• AS FOR “OUR” BRAINS, “OUR” INCLUDES • I di id l Individuals and families d f ili • Institutions • Governments • Corporations • Advocacy groups • Interest groups • Professional groups Slide 13
    • NEW WAYS TO ACHIEVE NEW EVIDENCE?  This listing of the ways that GIS and GeoSkills contribute evidence pertinent to  decision pressure points is illustrative. decision pressure points is illustrative 1. Cartography 11. GIS fundamentals 2. Digital imaging 12. GIS principles 3. Geographic field methods 3 G hi fi ld h d 13. GIS science 13 GIS i 4. Geographic research     14. GIS technology methods 15. GPS applications 5. Geographic research 16. Mapping systems techniques q 17. Remote sensing g 6. Geomatics 18. Spatial analysis 7. Geomodelling 19. Spatial decision support   8. Geoscience methodology systems 9. Geostatistics 20. Spatial synthesis 10. GIS applications 10 GIS applications Slide 14
    • WHERE TO FIND EXAMPLES OF NEW WAYS TO ACHIEVE NEW EVIDENCE? Geography Awareness Week Applied Geography Showcase http://www.cag‐acg.ca/files/pdf/GAW/Applied_Geography_Showcase.pdf Slide 15
    • WHERE TO FIND EXAMPLES OF NEW WAYS TO ACHIEVE NEW EVIDENCE? Geography Awareness Week Guide to Applied Geography Resources http://www.cag‐acg.ca/files/pdf/GAW/ GAW_2009_Guide_Applied_Resources.pdf Slide 16
    • WHERE TO FIND EXAMPLES OF NEW WAYS  TO ACHIEVE NEW EVIDENCE? Geography Awareness Week GeoSkills Showcase http://www.cag‐acg.ca/files/pdf/GAW/GAW2009_GeoSkills.pdf Slide 17
    • WHERE TO FIND EXAMPLES OF NEW WAYS  TO ACHIEVE NEW EVIDENCE? Geography Awareness Week Guide to GeoSkills Resources http://www.cagacg.ca/files/pdf/GAW/ GAW_2009_Guide_GeoSkills_Resources.pdf Slide 18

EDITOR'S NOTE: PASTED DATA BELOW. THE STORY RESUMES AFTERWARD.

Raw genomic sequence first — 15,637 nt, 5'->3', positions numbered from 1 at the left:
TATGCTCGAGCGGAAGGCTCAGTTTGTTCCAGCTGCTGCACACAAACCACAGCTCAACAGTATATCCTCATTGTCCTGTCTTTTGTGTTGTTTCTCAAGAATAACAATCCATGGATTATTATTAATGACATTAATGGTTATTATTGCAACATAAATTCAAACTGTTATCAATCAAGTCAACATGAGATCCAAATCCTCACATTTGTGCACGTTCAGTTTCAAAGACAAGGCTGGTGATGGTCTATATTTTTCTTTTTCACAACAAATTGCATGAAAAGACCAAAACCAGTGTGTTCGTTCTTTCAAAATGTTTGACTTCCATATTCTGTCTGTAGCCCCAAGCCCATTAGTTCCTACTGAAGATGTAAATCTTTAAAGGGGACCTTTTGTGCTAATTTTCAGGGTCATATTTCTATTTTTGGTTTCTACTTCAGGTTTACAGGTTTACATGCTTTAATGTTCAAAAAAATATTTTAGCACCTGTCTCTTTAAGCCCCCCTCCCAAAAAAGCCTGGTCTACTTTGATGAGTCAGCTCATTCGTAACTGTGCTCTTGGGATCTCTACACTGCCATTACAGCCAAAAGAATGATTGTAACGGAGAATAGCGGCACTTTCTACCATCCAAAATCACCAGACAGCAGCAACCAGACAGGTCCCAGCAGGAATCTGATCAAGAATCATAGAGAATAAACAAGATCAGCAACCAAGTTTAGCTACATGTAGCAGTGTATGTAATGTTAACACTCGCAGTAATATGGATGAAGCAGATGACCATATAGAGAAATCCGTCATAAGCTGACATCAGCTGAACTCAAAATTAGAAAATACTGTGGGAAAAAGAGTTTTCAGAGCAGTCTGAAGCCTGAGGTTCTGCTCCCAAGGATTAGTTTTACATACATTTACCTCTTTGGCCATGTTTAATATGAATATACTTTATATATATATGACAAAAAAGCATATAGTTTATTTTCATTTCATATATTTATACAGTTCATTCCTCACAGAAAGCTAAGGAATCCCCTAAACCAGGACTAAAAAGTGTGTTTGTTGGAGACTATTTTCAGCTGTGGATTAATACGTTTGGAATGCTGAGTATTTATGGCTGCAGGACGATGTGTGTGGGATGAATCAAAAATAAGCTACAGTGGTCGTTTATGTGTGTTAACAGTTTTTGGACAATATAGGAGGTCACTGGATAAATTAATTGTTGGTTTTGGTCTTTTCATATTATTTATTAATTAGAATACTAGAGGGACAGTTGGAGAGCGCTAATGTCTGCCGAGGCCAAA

• WHERE TO FIND EXAMPLES OF NEW WAYS  TO ACHIEVE NEW EVIDENCE? Geography Awareness Week Theme Day Websites Climate and Weather Climate and Weather Water Energy Transportation Food and Health http://www.cag‐acg.ca/en/geography_week_2009.html Slide 19
    • WHERE TO FIND EXAMPLES OF NEW WAYS  TO ACHIEVE NEW EVIDENCE? GIS Day Websites http://www.cag‐acg.ca/files/pdf/GAW/GIS_Day.pdf p // g g / /p / / yp http://www.esricanada.com/english/7301.asp Slide 20
    • WHERE TO FIND EXAMPLES OF NEW WAYS  TO ACHIEVE NEW EVIDENCE? Professional organizations such as the Urban and Regional Information Systems Association (URISA) http://www.urisa.org/ Slide 21
    • WHERE TO FIND EXAMPLES OF NEW WAYS  TO ACHIEVE NEW EVIDENCE? GIS Day Posters The following URL illustrates how universities, colleges, and  other academic institutions could make student  other academic institutions could make student GIS Day posters available online.   http://www.geomatics.uottawa.ca/gaw09 Slide 22
    • FIRST STEP TO ACHIEVE  BETTER DECISIONS? Ask the pointed question:  What are the names of the  decision‐making methodologies  that you use when making decisions? Slide 23
    • SECOND STEP TO ACHIEVE  BETTER DECISIONS? If an informed answer is not received,  repeat the question:  What are the names of the  decision‐making methodologies  that you use when making decisions? Slide 24
    • THIRD STEP TO ACHIEVE  BETTER DECISIONS? Crank up the juice: If you hear the Humma, Humma, Humma chorus instead of an informed  answer, be ready with a list of names of decision methods and techniques to  answer be ready with a list of names of decision methods and techniques to raise the level of the discussion and apply pressure. The following approach may be helpful. Slide 25
    • “CAN’T REMEMBER THE NAMES OF THE METHODS AND  “CAN’T REMEMBER THE NAMES OF THE METHODS AND TECHNIQUES YOU USE TO MAKE DECISIONS?  PERHAPS  THIS LIST MAY JOG YOUR MEMORY.” 1. Attitudinal Surveys 18. Input‐Output Analysis 2. Brainstorming 19. Life‐Cycle Analysis 3. Charrette 20. Modelling 4. Committee Approach 21. Normative Delphi 5. 5 Comparative A l i C ti Analysis 22. 22 Optimization Techniques 6. Cost‐Benefit Analysis 23. Panel Evaluation 7. Cost‐Effectiveness Analysis 24. Pilot Study 8. Counterfoil Research 25. Policy Delphi 9. Cross‐Impact Analysis 26. Pre‐Test 10. Econometric Analysis 27. Referenda 11. Expert Panels 28. 28 Risk Assessment Ri k A t 12. Focus Groups 29. Roundtables 13. Forecasting Delphi 30. Scaling 14. Highest and Best Use 31. Sensitivity Analysis 15. Impact Assessment 32. Simulation 16. Indicators 33. Trial Run 17. Indexing 34. Workshops Slide 26